As some reviewers have mentioned, the transfer is sub-par, with a sometimes grainy image. Even so, I'm quite satisfied with this item. I paid about $50 for it new not including tax and shipping fees.
Carl’s Sagan’s sage explanations of the universe, how it works, along with the many scientists and philosophers he covered gave clarity to an often enigmatic subject.
Most chilling was Carl’s prophetic warnings about global warming back in 1980, which sadly little has been done in the nearly 40 years since then. The ignorance that overshadowed his wisdom is akin to the ignorance of the ancient Greek mystics, like Plato and others, who overshadowed and quashed the more brilliant Ionian and Milesian minds who preceded them, such as Anaximander, Thales, and the true geniuses of the scientific method. It’s mind-boggling how humankind has stymied itself by thousands of years out of sheer stupidity.
On a more positive note, since Carl was indeed an optimist, his enthusiasm for the advances science had made in his lifetime (such as the Apollo and space probe missions, and the burgeoning computer revolution at that time) was contagious and inspirational. His dreams and expectations for the future serve as a blueprint and roadmap that can lead humankind into a luminous stellar future...if we are wise enough to follow Sagan’s sage advice.
Top international reviews
Newer documentaries are very trashy, but Sagan was an exelent teacher and knew how to interest the people for science without making a crash-boom.bang-show.
This edition of the 13-part COSMOS series was released in 2002 and contains some new simulations and pictures from the Voyager-mission which were not included in 1980.
Personally, i like that edition more than that one from 2009.
The DVD-case is much better (But You need a big table to unfold it!) and there is an index, which is missing in the 2009 edition.
At least i have to say: It's nice to see COSMOS after all those years again and it is each Cent worth.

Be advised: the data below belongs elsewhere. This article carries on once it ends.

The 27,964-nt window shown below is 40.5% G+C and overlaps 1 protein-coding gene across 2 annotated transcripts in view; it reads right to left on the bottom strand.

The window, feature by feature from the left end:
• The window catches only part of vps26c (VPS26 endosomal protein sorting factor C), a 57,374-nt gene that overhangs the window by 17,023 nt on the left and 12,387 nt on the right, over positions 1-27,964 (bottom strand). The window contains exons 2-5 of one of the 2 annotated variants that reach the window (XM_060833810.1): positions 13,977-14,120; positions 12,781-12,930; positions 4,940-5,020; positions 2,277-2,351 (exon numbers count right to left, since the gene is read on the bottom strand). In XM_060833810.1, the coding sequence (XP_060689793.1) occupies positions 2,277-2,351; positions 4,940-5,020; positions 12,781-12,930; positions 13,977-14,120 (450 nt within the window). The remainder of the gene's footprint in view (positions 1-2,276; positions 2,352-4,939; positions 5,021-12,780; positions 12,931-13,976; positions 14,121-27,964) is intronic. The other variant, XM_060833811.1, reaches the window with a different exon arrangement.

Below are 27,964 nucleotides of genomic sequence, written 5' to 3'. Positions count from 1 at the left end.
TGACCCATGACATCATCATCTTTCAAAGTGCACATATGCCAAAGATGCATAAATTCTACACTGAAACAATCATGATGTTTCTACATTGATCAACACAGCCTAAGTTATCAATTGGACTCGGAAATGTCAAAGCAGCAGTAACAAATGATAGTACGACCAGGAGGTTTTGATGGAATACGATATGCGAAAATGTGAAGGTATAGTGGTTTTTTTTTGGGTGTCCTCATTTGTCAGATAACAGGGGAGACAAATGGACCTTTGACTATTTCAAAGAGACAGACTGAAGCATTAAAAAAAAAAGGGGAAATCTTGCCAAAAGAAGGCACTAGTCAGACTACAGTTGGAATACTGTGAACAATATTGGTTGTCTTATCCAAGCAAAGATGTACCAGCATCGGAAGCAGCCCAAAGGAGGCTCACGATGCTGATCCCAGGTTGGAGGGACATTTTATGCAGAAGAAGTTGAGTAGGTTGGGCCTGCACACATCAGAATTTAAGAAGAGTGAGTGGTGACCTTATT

No, this is about the quality of the transfer, sound and picture, to this European version, which is NOT the one so gloriously shown by Amazon. A quick search based on the EAN number soon finds this copy. An Amazon search lands you back here.
The picture: This is something of an extreme going from very vibrant, sharp and clear images to extremely pixelated, evidence of extreme compression? This is very evident in the first programme and at times is a distraction as it is extremely prominent, so those with Hi-Def players and screens are going to notice this! At other times the image is very soft, which granted this is a 25+ year old TV programme, showing signs of chromatic aberration. It is also not helped by image artefacts from the transfer equipment being present. So far the quality ranges from good to bad.
The sound: The sound quality is crisp and clear, the result of remixing? However at times, particularly when listened to as 5.1 mix, the music does have a tendency to dominate and drown the narration. Personally it should be there to support, not dominate.
So far this review is based on the first 5 episode, and as such I’ll review and update this.
Last but not least, the series covers different enough subjects and scientists' lives vs the 2014 Cosmos that I see both as complementing each other rather well, with only maybe a 20-25% overlap.
Imperdible serie y tampoco se pueden perder las nuevas temporadas con Neil DeGrass Tyson